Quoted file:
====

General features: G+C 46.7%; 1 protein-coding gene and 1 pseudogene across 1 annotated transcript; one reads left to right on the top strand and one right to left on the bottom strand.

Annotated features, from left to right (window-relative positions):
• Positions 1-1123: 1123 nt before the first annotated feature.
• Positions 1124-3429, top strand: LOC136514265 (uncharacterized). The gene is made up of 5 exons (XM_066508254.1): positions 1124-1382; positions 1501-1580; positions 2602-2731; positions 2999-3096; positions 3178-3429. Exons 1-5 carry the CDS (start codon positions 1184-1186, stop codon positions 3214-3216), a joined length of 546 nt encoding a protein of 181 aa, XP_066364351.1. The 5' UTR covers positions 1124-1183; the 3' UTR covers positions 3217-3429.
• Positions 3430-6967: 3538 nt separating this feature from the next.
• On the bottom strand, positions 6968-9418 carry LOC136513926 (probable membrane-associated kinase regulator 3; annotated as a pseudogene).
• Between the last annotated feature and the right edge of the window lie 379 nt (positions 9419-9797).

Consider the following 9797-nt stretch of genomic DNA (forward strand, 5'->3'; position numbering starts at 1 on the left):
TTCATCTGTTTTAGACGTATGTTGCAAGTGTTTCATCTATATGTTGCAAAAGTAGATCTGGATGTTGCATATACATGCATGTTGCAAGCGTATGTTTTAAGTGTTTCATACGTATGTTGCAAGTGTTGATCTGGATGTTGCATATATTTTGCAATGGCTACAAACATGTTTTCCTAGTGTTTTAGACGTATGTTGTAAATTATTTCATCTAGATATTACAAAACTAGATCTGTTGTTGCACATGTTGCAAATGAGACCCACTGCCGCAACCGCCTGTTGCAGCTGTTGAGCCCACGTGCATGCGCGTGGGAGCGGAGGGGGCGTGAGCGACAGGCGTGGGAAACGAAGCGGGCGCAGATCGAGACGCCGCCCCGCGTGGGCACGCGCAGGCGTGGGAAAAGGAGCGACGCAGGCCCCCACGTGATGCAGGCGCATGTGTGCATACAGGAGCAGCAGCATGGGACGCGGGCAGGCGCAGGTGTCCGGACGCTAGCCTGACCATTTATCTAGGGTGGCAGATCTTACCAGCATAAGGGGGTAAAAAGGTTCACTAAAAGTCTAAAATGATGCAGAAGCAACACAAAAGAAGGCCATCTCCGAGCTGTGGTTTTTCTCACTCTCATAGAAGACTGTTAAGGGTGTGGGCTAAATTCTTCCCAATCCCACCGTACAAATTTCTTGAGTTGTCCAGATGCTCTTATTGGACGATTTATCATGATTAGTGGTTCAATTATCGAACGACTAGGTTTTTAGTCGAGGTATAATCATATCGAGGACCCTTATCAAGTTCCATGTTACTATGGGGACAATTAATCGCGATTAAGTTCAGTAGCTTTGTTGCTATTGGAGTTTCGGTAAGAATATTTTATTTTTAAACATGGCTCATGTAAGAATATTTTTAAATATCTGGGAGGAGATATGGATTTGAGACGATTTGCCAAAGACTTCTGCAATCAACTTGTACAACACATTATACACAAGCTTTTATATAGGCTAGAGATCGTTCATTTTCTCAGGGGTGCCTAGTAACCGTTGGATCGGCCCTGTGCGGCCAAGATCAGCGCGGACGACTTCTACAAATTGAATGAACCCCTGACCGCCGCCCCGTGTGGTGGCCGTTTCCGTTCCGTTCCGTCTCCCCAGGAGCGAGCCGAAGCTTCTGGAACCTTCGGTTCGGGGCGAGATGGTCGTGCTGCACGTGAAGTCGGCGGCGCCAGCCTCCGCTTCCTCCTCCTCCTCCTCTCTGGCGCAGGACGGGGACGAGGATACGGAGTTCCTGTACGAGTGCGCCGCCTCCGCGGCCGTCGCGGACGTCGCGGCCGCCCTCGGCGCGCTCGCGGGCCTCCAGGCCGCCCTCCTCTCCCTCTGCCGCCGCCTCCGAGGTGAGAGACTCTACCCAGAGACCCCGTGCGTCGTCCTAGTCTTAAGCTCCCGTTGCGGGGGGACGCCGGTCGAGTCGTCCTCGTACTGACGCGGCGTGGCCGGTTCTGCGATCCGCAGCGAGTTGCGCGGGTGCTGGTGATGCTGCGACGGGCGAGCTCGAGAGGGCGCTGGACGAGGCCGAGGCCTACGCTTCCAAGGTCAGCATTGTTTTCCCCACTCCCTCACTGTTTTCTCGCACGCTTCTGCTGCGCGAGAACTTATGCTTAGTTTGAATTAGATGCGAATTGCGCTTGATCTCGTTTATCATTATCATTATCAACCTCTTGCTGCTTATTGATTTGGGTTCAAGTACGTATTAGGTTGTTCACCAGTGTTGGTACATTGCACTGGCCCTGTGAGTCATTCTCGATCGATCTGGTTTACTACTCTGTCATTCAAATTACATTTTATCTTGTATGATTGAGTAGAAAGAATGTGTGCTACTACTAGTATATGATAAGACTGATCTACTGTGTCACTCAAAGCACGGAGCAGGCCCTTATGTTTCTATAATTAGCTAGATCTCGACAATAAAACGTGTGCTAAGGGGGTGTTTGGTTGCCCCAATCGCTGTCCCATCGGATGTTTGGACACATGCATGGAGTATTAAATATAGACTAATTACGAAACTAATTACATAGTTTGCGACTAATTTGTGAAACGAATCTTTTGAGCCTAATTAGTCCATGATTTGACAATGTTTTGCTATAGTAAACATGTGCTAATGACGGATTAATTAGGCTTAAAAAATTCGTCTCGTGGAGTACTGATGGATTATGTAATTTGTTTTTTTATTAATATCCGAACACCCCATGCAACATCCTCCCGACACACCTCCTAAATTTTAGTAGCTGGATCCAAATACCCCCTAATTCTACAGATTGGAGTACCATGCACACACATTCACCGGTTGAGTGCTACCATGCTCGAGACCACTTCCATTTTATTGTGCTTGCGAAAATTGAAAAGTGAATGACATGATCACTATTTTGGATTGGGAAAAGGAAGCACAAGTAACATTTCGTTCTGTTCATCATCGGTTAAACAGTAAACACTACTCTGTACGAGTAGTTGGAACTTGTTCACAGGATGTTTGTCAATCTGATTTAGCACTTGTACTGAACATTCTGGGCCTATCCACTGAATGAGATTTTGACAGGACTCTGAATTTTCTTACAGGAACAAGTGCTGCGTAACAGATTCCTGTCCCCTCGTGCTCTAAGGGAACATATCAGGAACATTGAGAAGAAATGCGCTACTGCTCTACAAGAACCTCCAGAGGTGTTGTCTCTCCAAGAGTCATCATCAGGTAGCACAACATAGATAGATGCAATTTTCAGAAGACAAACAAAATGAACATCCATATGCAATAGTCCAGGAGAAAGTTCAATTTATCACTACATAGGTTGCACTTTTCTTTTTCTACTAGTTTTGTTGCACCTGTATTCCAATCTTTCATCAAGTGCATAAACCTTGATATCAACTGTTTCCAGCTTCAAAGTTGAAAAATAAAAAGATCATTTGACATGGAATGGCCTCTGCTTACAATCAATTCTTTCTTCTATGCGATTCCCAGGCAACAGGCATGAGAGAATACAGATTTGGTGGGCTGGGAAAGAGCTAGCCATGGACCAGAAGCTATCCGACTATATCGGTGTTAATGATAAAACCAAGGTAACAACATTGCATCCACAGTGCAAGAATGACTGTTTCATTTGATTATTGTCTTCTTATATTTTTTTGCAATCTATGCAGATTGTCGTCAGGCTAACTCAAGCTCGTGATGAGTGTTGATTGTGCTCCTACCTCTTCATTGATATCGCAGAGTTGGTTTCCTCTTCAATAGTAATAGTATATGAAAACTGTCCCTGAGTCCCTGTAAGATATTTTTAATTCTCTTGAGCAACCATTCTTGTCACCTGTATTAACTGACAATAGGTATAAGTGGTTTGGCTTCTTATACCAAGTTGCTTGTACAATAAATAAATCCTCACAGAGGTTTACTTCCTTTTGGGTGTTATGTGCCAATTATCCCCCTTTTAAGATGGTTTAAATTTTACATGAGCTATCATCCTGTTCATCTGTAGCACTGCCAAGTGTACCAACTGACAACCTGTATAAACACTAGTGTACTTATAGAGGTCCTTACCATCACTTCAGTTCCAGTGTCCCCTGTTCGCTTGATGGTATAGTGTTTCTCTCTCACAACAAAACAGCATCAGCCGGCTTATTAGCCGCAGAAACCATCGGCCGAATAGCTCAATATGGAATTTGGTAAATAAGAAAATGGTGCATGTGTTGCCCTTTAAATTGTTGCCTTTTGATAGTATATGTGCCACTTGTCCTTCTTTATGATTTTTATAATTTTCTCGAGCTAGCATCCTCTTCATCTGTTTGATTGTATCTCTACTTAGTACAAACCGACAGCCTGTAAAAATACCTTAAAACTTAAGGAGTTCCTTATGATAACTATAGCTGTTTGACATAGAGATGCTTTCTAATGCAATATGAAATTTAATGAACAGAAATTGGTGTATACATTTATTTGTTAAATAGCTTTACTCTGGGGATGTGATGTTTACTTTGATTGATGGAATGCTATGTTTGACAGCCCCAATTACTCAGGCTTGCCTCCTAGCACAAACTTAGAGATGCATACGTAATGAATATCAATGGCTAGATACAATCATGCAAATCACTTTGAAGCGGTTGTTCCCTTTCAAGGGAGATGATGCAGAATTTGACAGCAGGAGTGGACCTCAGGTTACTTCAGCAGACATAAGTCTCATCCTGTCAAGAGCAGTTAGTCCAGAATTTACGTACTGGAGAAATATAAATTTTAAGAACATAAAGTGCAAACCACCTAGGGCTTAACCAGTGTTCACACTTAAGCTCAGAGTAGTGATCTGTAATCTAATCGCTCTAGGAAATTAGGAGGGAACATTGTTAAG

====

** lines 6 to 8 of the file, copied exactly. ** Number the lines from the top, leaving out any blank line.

• On the bottom strand, positions 6968-9418 carry LOC136513926 (probable membrane-associated kinase regulator 3; annotated as a pseudogene).
• Between the last annotated feature and the right edge of the window lie 379 nt (positions 9419-9797).

Consider the following 9797-nt stretch of genomic DNA (forward strand, 5'->3'; position numbering starts at 1 on the left):